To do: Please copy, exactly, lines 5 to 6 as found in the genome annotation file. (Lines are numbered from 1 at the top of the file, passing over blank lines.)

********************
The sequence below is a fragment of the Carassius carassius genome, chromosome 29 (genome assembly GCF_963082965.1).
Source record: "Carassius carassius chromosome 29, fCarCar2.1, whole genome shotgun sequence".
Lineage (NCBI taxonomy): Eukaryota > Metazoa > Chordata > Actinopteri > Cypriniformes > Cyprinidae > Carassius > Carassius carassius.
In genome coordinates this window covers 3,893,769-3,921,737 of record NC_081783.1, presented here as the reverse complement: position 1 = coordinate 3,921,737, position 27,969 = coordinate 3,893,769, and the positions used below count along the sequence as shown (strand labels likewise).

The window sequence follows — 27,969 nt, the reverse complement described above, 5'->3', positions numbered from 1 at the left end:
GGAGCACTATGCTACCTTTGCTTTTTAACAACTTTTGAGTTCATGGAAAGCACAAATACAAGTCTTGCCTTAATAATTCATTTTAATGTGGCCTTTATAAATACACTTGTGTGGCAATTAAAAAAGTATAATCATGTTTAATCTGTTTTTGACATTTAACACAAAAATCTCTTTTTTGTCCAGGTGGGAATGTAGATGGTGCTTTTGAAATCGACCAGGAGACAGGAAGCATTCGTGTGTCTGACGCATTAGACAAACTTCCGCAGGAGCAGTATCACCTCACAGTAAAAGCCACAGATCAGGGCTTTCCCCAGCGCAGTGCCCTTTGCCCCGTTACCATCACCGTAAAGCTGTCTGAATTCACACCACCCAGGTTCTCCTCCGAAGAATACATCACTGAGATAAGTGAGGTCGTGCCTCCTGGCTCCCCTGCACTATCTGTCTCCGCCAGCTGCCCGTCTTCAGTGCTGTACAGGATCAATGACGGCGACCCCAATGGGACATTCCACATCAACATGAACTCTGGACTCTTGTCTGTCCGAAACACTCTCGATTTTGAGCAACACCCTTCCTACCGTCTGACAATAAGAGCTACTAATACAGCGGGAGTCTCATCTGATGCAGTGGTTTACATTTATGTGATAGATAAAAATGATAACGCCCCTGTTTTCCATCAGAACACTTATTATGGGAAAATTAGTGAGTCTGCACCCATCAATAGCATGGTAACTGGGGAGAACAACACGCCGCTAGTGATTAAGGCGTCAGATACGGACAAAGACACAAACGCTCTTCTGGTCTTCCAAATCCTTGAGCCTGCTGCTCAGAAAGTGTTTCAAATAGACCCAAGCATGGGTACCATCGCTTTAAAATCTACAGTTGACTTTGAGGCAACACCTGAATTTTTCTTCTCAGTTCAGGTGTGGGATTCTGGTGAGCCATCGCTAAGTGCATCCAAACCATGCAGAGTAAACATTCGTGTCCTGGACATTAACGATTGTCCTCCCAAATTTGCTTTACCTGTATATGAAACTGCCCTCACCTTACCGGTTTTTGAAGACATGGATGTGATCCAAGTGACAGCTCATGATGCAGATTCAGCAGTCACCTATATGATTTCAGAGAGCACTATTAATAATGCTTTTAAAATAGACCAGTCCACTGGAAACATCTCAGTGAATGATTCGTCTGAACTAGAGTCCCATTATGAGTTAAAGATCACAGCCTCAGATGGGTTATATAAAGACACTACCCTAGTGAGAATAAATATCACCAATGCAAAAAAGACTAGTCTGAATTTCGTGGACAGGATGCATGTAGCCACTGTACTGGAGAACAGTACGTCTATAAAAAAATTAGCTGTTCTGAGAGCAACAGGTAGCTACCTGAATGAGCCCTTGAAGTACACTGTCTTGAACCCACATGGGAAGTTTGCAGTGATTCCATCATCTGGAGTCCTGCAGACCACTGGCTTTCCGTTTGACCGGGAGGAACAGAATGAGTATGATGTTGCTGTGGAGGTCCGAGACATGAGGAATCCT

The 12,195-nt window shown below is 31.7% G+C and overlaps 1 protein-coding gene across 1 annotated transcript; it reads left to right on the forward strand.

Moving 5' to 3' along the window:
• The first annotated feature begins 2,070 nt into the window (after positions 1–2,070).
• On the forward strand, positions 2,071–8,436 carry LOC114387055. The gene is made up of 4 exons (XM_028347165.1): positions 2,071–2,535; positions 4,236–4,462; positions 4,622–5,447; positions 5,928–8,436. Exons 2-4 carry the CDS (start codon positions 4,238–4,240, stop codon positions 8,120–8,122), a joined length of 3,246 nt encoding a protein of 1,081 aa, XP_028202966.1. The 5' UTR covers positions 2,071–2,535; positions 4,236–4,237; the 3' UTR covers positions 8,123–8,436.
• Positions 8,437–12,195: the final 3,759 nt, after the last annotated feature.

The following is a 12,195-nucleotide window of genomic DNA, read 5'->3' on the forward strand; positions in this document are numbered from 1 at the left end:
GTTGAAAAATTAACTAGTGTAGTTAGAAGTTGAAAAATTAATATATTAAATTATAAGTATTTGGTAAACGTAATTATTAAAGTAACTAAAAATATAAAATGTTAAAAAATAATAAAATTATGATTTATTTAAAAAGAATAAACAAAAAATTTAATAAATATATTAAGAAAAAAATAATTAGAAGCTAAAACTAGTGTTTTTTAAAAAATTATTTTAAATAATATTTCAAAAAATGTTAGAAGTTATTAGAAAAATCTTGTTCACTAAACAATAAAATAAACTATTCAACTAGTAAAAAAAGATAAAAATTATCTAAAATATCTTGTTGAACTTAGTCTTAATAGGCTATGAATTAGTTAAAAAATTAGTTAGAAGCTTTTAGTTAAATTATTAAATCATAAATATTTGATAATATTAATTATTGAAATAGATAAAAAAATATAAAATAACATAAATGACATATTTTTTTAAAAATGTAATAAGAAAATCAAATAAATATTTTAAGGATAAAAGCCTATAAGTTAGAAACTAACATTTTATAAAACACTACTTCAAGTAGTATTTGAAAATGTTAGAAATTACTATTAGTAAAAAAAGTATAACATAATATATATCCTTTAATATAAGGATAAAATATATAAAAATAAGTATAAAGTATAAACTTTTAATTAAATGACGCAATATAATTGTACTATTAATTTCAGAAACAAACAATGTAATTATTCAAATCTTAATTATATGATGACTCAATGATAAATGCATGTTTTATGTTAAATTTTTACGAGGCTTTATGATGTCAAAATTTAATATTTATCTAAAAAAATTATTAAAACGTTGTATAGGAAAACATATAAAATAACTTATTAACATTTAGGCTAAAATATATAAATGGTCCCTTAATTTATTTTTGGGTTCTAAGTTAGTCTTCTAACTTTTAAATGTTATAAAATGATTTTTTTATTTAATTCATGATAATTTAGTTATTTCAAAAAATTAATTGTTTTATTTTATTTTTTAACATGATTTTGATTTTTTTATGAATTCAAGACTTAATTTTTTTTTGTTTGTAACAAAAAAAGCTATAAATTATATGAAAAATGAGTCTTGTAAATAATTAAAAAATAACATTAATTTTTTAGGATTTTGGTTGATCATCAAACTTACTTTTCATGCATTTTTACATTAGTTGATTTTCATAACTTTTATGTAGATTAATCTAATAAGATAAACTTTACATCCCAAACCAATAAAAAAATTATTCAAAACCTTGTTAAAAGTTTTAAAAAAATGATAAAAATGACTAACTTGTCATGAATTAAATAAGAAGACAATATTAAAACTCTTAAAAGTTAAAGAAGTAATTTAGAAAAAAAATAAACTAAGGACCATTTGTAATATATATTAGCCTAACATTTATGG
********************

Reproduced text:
The window sequence follows — 27,969 nt, the reverse complement described above, 5'->3', positions numbered from 1 at the left end:
GGAGCACTATGCTACCTTTGCTTTTTAACAACTTTTGAGTTCATGGAAAGCACAAATACAAGTCTTGCCTTAATAATTCATTTTAATGTGGCCTTTATAAATACACTTGTGTGGCAATTAAAAAAGTATAATCATGTTTAATCTGTTTTTGACATTTAACACAAAAATCTCTTTTTTGTCCAGGTGGGAATGTAGATGGTGCTTTTGAAATCGACCAGGAGACAGGAAGCATTCGTGTGTCTGACGCATTAGACAAACTTCCGCAGGAGCAGTATCACCTCACAGTAAAAGCCACAGATCAGGGCTTTCCCCAGCGCAGTGCCCTTTGCCCCGTTACCATCACCGTAAAGCTGTCTGAATTCACACCACCCAGGTTCTCCTCCGAAGAATACATCACTGAGATAAGTGAGGTCGTGCCTCCTGGCTCCCCTGCACTATCTGTCTCCGCCAGCTGCCCGTCTTCAGTGCTGTACAGGATCAATGACGGCGACCCCAATGGGACATTCCACATCAACATGAACTCTGGACTCTTGTCTGTCCGAAACACTCTCGATTTTGAGCAACACCCTTCCTACCGTCTGACAATAAGAGCTACTAATACAGCGGGAGTCTCATCTGATGCAGTGGTTTACATTTATGTGATAGATAAAAATGATAACGCCCCTGTTTTCCATCAGAACACTTATTATGGGAAAATTAGTGAGTCTGCACCCATCAATAGCATGGTAACTGGGGAGAACAACACGCCGCTAGTGATTAAGGCGTCAGATACGGACAAAGACACAAACGCTCTTCTGGTCTTCCAAATCCTTGAGCCTGCTGCTCAGAAAGTGTTTCAAATAGACCCAAGCATGGGTACCATCGCTTTAAAATCTACAGTTGACTTTGAGGCAACACCTGAATTTTTCTTCTCAGTTCAGGTGTGGGATTCTGGTGAGCCATCGCTAAGTGCATCCAAACCATGCAGAGTAAACATTCGTGTCCTGGACATTAACGATTGTCCTCCCAAATTTGCTTTACCTGTATATGAAACTGCCCTCACCTTACCGGTTTTTGAAGACATGGATGTGATCCAAGTGACAGCTCATGATGCAGATTCAGCAGTCACCTATATGATTTCAGAGAGCACTATTAATAATGCTTTTAAAATAGACCAGTCCACTGGAAACATCTCAGTGAATGATTCGTCTGAACTAGAGTCCCATTATGAGTTAAAGATCACAGCCTCAGATGGGTTATATAAAGACACTACCCTAGTGAGAATAAATATCACCAATGCAAAAAAGACTAGTCTGAATTTCGTGGACAGGATGCATGTAGCCACTGTACTGGAGAACAGTACGTCTATAAAAAAATTAGCTGTTCTGAGAGCAACAGGTAGCTACCTGAATGAGCCCTTGAAGTACACTGTCTTGAACCCACATGGGAAGTTTGCAGTGATTCCATCATCTGGAGTCCTGCAGACCACTGGCTTTCCGTTTGACCGGGAGGAACAGAATGAGTATGATGTTGCTGTGGAGGTCCGAGACATGAGGAATCCT